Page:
When a fellow FBI agent is kidnapped and a protected witness vanishes, Leo Gallagher will stop at nothing to find them both. So when he discovers a link between the case and a single mother in Wyoming, Leo and his trusty K-9 partner rush to question Alicia Duncan. Could she be the key to locating the missing persons? Not if a killer has anything to say about it. Someone is determined to keep Alicia from talking, so Leo and his chocolate Lab must keep her and her little boy safe on their family ranch. With danger lurking around every corner, Leo must work overtime to not lose another person who's important to him.
“Mommy, where are the fishies?”
“Hey, be careful, buddy. Don’t slip off the rock.” Heart lurching, Alicia Duncan grabbed her son, Charlie, by the back of his green life vest. If he leaned over any farther, he would go headlong into Wyoming’s Blackthorn River. His fishing pole clattered against the outcropping of smooth rocks, where they’d plopped down to fish. The exact place she’d fished from as a kid and teen. “Hang on to your pole, sweetie.”
Heat bounced off the stones and reflected off the river water from the unseasonably warm April morning sun, making perspiration break out at her nape beneath her long dark hair. It was a beautiful spring day for spending time outdoors with her son in the middle of Wyoming’s northwestern mountain range. The clear, smog-free air smelled sweet with the scent of ponderosa pines. So different from city life. A welcome change.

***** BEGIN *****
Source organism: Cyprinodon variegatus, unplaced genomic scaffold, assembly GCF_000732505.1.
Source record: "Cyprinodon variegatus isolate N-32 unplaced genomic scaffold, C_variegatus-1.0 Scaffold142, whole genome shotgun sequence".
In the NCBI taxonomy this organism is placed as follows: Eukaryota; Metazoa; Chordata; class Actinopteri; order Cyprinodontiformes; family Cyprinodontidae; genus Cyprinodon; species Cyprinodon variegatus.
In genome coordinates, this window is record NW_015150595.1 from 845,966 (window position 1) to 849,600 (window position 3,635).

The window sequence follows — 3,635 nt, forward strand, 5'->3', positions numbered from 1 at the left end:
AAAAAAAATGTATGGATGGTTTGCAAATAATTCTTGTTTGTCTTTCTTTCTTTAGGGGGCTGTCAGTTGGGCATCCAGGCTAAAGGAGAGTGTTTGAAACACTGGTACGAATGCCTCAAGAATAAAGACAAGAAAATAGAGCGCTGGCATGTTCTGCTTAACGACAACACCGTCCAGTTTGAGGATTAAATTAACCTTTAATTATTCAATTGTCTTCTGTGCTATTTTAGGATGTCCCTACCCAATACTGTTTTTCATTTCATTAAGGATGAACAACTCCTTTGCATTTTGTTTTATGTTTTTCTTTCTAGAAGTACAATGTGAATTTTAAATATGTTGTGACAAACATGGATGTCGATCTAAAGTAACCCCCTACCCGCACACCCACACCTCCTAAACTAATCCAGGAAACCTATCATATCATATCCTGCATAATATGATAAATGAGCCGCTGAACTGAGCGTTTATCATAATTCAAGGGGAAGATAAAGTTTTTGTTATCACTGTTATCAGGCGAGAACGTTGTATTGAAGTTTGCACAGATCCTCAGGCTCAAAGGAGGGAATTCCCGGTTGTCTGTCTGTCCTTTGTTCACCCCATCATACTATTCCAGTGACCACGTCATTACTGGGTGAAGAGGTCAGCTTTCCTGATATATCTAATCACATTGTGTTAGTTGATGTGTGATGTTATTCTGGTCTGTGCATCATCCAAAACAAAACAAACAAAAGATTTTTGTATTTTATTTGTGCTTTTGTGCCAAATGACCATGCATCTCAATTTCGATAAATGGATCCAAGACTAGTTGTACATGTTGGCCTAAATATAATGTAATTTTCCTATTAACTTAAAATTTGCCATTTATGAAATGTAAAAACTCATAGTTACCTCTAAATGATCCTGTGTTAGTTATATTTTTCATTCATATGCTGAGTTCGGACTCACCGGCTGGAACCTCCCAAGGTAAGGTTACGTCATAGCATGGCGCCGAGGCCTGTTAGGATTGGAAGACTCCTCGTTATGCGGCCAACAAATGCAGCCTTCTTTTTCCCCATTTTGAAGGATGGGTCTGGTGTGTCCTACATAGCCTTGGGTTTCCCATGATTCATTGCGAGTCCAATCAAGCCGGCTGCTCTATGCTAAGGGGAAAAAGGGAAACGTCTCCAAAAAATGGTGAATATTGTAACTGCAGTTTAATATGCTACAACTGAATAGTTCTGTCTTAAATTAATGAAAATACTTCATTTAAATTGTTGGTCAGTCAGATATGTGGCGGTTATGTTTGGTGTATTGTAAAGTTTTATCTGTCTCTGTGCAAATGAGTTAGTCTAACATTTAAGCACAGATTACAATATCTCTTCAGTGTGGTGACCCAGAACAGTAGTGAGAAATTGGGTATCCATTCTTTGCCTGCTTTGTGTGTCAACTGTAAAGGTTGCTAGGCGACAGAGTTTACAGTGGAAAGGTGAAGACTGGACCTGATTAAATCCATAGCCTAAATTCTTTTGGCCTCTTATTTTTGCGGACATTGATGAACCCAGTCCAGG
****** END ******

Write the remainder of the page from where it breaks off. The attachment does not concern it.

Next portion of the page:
Alicia had always loved the river. About five miles downstream, the lazy flow of water cut a path through the rural town of Settler’s Valley, where she’d grown up. There was something soothing, comforting even, about the way the mountain runoff filled the riverbed.
Especially in this particular area, where the river pooled into a deep canyon with high cliffs across the bank and more cliffs a little ways upstream. The water was deep enough here that she and her friends would jump off the cliffs into the river. Those had been the days when her husband had been her boyfriend and had promised her the world.
She sighed wistfully, as the bittersweet memories washed over her.
The summer after high school she’d married local football hero Jeff Duncan. She’d believed his promise. She’d believed him.
How innocent she’d been…
She and Jeff had escaped their small-town life for the city of Tacoma, Washington. He’d been her hero, both personally, as the love of her life and the father of her child, and professionally, as a highly decorated police officer. But nothing had been as it seemed.
Now eight years later, she was back home in Wyoming. A widow, raising her son and caring for her elderly father.
Oh, and let’s not forget, licking her wounds. She hadn’t even known until after the funeral that her marriage had been a sham. That Jeff hadn’t been the man she thought he was.
Never again would she fall for charm and slick promises.
She shook her hands as if somehow the motion would relieve the restlessness that seemed to plague her these days.
“But I want to catch a fish,” Charlie grumbled. Sunlight reflected off the water and lightened the blue of his eyes, shaped exactly like his father’s. She could see Jeff in the jut of Charlie’s chin as well. Only on Charlie it looked good, not arrogant, the way it had on Jeff.
Okay, she was being uncharitable. There’d been a time when she’d loved her late husband. When he’d been everything to her. But that was before.